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The spyware industry has found a cozy home in the EU

In a press conference on Tuesday, PEGA, an EU committee set up to investigate the abusive use of spyware across Europe, presented the initial results of an extensive investigation it started back in April this year.

While there have been reports of spyware abuse across several EU member states—which led to PEGA’s creation in the first place—in a 159-page draft report shared with Risky Business, the committee said it found that spyware use and the surveillance industry are prevalent across EU member states.

“All member states have spyware at their disposal. All of them, even if they don’t admit it. They do!” PEGA Committee rapporteur Sophie In ‘t Veld said yesterday.

She added that while some countries use it responsibly, others have abused it to spy on political rivals, journalists, and government critics, but all use the cloak of “national security” to create an “area of lawlessness” where they operate without any accountability.

Unmatched in spyware abuse in the UE are Hungary and Poland, according to the PEGA Committee rapporteur.

“[In] Poland and Hungary, […] spyware is an integral element of a system; a system which is designed to control and even oppress the citizens—that is the critics of the government, the opposition, journalists, whistleblowers—and the whole system is very methodically set up. It’s not by accident. It’s not a random tool they are using,” In ‘t Veld said.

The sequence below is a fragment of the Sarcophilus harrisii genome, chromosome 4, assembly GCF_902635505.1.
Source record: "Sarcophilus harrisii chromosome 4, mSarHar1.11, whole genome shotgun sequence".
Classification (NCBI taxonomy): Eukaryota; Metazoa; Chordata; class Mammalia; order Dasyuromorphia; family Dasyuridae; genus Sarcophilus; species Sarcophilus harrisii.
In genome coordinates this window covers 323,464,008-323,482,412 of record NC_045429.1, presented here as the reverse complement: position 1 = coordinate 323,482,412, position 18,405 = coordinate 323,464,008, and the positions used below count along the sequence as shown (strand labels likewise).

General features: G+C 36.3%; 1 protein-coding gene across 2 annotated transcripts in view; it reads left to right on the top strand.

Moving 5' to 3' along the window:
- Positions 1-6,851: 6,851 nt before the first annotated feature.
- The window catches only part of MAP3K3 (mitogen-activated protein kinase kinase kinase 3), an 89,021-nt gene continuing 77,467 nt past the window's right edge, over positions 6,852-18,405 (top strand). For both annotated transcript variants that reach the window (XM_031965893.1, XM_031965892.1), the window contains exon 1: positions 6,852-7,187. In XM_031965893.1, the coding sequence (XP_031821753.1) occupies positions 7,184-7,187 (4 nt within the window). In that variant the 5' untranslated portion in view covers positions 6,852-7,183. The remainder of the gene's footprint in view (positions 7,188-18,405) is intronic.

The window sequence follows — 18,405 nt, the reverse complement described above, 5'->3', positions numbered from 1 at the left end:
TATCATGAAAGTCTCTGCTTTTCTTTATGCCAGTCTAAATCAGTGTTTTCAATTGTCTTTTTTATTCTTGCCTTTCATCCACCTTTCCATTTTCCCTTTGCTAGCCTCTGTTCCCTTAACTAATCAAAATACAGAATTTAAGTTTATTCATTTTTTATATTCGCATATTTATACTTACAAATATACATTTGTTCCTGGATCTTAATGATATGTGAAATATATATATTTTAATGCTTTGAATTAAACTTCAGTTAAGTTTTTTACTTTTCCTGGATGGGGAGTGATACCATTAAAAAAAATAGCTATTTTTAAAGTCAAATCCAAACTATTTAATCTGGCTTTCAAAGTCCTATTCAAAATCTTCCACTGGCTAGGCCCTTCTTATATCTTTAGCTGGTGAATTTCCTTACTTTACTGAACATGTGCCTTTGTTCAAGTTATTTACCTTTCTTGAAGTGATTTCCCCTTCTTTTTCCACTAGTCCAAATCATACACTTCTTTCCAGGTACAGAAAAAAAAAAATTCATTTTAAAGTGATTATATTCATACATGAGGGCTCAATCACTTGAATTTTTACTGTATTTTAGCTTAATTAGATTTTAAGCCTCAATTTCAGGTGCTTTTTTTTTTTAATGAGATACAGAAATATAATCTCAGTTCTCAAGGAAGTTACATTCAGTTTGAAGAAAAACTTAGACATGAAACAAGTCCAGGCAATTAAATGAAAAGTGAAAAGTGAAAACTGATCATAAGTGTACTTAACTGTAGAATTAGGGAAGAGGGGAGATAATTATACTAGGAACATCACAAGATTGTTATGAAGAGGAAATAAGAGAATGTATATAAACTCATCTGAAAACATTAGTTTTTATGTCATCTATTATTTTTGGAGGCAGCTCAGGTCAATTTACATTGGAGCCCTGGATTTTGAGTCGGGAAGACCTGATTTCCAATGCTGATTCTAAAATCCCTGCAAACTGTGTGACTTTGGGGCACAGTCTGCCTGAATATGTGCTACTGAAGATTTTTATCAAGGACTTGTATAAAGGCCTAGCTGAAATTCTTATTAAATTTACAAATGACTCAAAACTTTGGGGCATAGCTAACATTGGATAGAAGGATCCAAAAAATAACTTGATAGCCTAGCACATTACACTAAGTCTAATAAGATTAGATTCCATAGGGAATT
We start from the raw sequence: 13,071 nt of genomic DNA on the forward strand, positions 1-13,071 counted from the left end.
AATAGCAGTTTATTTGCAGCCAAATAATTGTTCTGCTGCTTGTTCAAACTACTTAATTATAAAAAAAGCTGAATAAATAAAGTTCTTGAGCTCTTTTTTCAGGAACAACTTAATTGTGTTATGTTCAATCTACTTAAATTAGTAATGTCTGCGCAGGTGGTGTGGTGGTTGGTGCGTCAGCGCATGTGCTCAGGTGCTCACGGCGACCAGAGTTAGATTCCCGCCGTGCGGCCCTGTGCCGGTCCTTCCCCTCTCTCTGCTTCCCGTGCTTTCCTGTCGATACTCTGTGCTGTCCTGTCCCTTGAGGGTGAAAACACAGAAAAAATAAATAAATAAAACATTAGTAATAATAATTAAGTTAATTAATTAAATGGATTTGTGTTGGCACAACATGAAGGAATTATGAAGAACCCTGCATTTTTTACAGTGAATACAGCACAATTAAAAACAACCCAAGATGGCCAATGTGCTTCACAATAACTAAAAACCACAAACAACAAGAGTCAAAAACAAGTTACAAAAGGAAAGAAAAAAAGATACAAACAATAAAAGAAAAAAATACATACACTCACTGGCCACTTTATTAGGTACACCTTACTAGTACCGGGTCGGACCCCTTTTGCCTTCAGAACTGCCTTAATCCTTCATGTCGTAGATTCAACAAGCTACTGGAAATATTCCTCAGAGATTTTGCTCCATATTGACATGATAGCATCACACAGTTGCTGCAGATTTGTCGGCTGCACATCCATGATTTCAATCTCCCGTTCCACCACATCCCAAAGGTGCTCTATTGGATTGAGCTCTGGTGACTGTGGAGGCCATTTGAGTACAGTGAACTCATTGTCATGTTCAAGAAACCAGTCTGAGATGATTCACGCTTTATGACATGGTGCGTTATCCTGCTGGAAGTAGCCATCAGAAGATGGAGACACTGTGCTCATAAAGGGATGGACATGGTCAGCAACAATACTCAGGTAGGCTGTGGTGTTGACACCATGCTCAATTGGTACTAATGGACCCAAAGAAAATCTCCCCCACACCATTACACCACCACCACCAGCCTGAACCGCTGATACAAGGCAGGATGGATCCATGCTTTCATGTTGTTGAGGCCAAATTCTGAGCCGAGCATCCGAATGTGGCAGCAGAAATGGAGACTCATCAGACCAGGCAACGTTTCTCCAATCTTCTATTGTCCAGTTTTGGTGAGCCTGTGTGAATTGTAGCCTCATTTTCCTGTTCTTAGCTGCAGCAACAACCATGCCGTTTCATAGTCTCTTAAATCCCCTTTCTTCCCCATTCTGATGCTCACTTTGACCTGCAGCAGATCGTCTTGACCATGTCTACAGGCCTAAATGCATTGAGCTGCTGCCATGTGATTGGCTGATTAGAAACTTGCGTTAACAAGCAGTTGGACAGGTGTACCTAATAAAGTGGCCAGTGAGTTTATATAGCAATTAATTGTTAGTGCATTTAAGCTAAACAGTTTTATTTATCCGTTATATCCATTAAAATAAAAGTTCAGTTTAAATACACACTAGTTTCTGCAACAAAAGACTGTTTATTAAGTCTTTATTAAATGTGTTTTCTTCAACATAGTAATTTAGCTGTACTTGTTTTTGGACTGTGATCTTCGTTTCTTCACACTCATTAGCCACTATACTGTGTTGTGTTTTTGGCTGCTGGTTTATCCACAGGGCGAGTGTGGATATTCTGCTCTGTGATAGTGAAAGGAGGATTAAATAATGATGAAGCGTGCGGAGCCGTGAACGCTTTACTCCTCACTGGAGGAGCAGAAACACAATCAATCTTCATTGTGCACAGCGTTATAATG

In other countries like Spain and Greece, In ‘t Veld said spyware was deployed “with no evident, imminent, immediate threat to national security” and that there are also reports of similar abuses in Cyprus.

But In ‘t Veld said that while some EU member states are consumers, others are guilty of providing a legal framework for surveillance companies to operate unhindered and sell their software all across the globe. According to the draft report, some vendors advertise themselves as “EU regulated,” using the term as a form of “quality label.”

“Certain EU countries are attractive as an export hub, as—despite the EU’s reputation of being a tough regulator—enforcement of export regulations is weak,” the draft report concluded. More below:

“Two Member States, Cyprus and Bulgaria, serve as the export hub for spyware. One Member State, Ireland, offers favourable fiscal arrangements to a large spyware vendor, and one Member State, Luxemburg, is a banking hub for many players in the spyware industry. The home of the annual European fair of the spyware industry, the ISS World’ Wiretappers Ball,’ is Prague in The Czech Republic. Malta seems to be a popular destination for some protagonists of the trade. A few random examples of the industry making use of Europe without borders: Intellexa has a presence in Greece, Cyprus, Ireland, France and Hungary, and its CEO has a Maltese passport and (letterbox) company. NSO has a presence in Cyprus and Bulgaria and it conducts its financial business via Luxemburg. DSIRF is selling its products from Austria, Tykelab from Italy, FinFisher from Germany (before it closed down).”

PEGA’s draft report proposes a series of measures the EU should take to address its spyware problem. The first one that the EU should apply, according to In ‘t Veld, would be an immediate moratorium on the sale and use of such tools.

The second would be to “enforce the [EU] export rules vigorously because that, frankly, friends, is a joke. We have Dual Use regulation but the enforcement is really not serious”—as In ‘t Veld eloquently put it yesterday.

Other proposals include states defining what “national security” is, the creation of a dedicated European Export Control Agency, a joint initiative with the US to create common standards and a blacklist of spyware vendors, the involvement of Europol in the investigation of abusive spyware use, and granting PEGA and other EU bodies actual powers to investigate spyware cases.

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